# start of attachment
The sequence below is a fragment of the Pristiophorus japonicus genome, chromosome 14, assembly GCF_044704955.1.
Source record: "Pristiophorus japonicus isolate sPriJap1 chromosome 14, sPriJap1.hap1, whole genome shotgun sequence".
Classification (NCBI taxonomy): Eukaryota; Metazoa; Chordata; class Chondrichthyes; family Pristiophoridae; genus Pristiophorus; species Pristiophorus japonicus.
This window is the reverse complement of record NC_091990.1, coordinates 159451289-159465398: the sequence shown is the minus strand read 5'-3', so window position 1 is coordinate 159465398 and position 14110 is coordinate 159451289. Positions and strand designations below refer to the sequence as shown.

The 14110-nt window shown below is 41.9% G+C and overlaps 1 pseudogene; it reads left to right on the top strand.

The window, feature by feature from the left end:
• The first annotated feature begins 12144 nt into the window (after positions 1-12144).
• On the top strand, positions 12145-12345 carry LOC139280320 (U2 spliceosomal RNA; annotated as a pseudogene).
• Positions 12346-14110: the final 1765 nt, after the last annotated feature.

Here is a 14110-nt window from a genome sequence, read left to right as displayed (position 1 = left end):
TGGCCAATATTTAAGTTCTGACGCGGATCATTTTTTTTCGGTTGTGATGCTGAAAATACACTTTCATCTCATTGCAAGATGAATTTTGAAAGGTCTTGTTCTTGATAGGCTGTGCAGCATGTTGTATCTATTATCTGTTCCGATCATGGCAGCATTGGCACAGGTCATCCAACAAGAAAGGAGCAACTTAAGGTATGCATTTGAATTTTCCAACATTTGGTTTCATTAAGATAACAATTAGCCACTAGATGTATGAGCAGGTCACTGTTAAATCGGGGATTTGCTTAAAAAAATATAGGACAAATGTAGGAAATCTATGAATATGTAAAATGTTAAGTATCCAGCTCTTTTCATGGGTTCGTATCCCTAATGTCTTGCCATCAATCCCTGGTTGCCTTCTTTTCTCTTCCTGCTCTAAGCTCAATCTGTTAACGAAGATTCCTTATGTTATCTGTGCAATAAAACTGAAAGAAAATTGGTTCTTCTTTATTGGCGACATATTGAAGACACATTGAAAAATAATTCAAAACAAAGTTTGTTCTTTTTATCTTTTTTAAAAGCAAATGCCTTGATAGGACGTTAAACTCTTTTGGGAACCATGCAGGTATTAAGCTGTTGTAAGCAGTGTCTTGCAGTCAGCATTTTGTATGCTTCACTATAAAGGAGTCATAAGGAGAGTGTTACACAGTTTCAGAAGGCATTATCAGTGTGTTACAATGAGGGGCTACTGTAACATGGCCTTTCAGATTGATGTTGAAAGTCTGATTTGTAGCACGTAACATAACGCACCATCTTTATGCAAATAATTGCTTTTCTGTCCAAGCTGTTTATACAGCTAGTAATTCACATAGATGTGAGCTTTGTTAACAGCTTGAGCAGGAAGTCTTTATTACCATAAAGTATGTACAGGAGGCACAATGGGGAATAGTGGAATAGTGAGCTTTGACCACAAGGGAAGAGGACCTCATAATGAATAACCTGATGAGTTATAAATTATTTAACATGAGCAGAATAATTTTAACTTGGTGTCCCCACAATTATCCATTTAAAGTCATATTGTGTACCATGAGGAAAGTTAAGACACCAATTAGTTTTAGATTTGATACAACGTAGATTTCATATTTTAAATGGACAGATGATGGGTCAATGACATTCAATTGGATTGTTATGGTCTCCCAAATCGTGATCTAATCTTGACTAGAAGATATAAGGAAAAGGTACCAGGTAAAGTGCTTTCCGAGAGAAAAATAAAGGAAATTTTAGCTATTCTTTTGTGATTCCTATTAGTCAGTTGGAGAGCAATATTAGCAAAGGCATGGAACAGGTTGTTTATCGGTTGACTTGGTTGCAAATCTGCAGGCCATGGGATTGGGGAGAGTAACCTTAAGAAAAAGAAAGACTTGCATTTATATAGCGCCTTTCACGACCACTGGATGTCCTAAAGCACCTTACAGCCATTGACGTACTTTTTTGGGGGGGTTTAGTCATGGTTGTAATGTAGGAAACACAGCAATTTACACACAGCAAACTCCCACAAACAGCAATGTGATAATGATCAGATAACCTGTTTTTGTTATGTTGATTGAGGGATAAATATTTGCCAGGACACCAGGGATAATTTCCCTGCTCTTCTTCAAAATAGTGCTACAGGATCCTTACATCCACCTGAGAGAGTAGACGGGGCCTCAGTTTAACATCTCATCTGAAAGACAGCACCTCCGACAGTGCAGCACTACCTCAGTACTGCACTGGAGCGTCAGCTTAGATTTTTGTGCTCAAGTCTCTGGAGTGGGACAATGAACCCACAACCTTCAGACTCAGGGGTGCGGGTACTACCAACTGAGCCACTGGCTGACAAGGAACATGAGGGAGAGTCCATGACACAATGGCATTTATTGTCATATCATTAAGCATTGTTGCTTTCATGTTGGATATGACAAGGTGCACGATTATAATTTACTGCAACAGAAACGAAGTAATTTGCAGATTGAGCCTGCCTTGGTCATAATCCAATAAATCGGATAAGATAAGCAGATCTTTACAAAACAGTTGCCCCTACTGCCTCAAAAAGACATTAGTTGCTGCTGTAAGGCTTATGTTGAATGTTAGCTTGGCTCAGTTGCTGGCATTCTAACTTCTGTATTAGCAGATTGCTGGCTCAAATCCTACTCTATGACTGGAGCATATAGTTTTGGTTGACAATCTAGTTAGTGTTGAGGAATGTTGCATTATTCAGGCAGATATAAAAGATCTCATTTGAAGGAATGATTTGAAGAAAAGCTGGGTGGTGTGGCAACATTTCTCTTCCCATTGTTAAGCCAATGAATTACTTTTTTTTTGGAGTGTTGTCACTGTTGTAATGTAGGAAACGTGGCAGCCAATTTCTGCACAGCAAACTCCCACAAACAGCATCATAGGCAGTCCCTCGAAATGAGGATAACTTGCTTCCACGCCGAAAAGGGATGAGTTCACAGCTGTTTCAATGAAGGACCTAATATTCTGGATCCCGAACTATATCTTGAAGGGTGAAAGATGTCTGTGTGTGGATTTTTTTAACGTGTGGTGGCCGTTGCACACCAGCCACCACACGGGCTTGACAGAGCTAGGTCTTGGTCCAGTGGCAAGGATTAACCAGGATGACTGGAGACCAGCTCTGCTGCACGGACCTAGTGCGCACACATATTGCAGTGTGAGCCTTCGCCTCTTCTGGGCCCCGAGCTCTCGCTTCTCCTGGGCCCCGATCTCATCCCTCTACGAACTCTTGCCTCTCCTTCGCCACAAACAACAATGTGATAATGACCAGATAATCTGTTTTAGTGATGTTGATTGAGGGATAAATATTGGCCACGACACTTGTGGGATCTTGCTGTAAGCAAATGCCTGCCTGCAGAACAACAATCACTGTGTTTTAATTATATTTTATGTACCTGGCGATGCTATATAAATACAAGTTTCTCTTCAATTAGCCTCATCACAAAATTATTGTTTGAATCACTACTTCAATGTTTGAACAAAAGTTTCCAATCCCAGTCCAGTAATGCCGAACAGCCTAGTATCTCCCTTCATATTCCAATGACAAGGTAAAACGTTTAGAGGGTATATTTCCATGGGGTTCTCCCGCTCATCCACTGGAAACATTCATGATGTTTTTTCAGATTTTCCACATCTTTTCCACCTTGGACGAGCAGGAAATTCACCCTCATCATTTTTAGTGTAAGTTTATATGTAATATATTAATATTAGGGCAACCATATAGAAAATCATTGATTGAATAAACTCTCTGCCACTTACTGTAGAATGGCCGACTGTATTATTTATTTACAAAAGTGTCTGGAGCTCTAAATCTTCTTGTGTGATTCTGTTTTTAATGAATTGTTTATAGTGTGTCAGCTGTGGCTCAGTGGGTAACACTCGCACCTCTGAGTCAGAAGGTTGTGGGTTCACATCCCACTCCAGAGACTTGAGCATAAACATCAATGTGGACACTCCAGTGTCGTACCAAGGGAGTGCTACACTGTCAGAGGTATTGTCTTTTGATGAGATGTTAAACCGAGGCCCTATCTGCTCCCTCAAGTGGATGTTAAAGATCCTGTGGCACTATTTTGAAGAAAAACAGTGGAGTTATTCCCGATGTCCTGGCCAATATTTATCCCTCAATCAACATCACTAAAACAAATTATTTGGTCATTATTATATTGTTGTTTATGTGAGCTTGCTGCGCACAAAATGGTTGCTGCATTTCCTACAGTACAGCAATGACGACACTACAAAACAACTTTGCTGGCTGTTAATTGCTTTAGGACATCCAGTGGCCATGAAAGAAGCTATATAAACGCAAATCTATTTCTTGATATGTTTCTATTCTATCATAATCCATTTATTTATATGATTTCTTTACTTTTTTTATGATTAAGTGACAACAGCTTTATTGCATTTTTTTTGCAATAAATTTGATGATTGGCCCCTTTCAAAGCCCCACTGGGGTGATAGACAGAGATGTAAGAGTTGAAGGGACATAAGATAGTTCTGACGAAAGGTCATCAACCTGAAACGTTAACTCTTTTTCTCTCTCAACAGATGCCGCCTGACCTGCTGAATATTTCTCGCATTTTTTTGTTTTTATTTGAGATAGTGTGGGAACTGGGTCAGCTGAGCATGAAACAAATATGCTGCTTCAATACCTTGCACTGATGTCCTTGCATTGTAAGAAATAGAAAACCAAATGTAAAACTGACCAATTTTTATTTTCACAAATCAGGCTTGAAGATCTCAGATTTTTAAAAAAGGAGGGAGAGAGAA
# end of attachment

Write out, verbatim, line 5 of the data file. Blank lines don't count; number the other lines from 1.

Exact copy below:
The 14110-nt window shown below is 41.9% G+C and overlaps 1 pseudogene; it reads left to right on the top strand.